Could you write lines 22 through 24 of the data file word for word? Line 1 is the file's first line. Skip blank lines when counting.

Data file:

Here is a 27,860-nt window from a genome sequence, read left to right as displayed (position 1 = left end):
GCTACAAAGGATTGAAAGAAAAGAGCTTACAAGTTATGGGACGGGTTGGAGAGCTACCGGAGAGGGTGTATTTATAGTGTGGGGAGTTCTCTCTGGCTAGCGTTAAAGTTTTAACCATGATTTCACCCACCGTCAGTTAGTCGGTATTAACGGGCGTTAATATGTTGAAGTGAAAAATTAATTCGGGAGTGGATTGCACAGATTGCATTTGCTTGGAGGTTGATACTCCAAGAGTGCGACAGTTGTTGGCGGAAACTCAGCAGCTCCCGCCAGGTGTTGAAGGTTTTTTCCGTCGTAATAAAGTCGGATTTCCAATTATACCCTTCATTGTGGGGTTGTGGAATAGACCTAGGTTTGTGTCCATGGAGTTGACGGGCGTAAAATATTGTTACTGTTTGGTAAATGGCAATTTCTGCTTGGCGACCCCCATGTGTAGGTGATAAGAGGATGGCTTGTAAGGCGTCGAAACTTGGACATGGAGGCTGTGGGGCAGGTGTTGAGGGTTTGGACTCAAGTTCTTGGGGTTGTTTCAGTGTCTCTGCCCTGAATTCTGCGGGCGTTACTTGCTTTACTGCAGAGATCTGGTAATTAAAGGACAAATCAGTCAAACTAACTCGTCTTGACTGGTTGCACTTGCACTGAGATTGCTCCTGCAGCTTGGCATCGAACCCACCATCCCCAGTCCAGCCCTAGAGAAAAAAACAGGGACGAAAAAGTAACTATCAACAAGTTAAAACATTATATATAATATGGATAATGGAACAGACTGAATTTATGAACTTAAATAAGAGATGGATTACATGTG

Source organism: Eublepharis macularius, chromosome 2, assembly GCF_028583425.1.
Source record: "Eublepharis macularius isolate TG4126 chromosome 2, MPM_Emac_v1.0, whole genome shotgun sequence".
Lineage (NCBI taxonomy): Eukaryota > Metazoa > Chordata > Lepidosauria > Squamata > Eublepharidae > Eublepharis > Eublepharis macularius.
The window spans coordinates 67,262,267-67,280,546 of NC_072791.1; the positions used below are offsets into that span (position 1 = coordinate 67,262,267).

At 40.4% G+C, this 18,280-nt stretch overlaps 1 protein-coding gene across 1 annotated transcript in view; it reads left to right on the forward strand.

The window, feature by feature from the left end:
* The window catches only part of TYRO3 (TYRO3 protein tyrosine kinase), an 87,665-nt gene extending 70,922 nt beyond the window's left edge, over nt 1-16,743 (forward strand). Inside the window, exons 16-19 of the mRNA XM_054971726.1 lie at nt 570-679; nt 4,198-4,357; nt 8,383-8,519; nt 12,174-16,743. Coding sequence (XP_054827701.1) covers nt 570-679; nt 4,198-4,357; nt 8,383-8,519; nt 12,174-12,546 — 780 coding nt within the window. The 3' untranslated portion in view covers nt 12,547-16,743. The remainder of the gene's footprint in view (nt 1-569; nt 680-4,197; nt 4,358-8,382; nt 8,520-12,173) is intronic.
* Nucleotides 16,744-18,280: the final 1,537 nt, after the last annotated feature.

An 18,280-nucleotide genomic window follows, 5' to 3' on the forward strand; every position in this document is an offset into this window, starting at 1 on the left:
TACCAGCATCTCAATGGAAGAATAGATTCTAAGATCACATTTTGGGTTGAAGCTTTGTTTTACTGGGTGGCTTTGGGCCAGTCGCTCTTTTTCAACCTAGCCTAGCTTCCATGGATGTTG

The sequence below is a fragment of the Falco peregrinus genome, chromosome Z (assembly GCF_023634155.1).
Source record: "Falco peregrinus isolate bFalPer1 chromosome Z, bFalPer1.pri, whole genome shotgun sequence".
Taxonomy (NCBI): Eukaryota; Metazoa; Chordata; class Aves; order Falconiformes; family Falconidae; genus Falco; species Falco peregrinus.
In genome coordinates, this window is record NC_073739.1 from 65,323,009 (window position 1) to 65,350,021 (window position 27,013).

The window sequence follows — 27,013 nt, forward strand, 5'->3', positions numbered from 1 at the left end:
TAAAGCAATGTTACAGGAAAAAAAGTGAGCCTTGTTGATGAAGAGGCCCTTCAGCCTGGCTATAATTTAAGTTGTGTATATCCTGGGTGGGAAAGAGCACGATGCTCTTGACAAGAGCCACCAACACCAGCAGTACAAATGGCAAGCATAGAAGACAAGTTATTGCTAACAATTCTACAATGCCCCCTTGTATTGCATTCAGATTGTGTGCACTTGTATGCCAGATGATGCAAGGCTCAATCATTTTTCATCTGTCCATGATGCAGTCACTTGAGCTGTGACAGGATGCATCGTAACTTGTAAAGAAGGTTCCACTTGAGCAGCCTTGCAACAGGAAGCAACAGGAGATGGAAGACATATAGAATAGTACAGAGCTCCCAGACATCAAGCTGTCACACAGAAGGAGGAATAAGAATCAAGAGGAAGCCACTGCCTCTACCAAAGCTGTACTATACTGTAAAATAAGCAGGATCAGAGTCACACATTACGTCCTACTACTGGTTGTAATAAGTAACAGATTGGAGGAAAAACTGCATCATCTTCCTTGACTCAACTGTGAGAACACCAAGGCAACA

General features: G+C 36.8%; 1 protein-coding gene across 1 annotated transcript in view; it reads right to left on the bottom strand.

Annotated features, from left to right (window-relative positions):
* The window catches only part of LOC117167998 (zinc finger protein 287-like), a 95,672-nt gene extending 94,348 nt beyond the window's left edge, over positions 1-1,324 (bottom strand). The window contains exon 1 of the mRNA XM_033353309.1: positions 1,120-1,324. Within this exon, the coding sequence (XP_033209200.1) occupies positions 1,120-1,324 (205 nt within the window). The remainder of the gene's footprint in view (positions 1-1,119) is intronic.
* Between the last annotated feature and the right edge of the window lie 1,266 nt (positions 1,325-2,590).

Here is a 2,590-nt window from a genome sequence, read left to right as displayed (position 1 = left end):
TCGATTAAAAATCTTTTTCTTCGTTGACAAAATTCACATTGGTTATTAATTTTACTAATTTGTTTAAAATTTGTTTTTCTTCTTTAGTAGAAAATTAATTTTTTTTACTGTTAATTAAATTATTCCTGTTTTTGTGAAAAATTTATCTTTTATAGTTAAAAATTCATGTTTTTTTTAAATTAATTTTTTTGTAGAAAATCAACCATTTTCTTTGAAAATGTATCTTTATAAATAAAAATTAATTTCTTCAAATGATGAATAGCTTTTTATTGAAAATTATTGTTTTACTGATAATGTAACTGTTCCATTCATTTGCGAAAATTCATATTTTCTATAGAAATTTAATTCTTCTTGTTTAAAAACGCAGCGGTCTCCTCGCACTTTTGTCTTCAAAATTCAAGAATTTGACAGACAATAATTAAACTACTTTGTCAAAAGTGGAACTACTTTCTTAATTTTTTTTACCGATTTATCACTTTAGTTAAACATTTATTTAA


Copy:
* Between the last annotated feature and the right edge of the window lie 1,266 nt (positions 1,325-2,590).

Here is a 2,590-nt window from a genome sequence, read left to right as displayed (position 1 = left end):
TCGATTAAAAATCTTTTTCTTCGTTGACAAAATTCACATTGGTTATTAATTTTACTAATTTGTTTAAAATTTGTTTTTCTTCTTTAGTAGAAAATTAATTTTTTTTACTGTTAATTAAATTATTCCTGTTTTTGTGAAAAATTTATCTTTTATAGTTAAAAATTCATGTTTTTTTTAAATTAATTTTTTTGTAGAAAATCAACCATTTTCTTTGAAAATGTATCTTTATAAATAAAAATTAATTTCTTCAAATGATGAATAGCTTTTTATTGAAAATTATTGTTTTACTGATAATGTAACTGTTCCATTCATTTGCGAAAATTCATATTTTCTATAGAAATTTAATTCTTCTTGTTTAAAAACGCAGCGGTCTCCTCGCACTTTTGTCTTCAAAATTCAAGAATTTGACAGACAATAATTAAACTACTTTGTCAAAAGTGGAACTACTTTCTTAATTTTTTTTACCGATTTATCACTTTAGTTAAACATTTATTTAA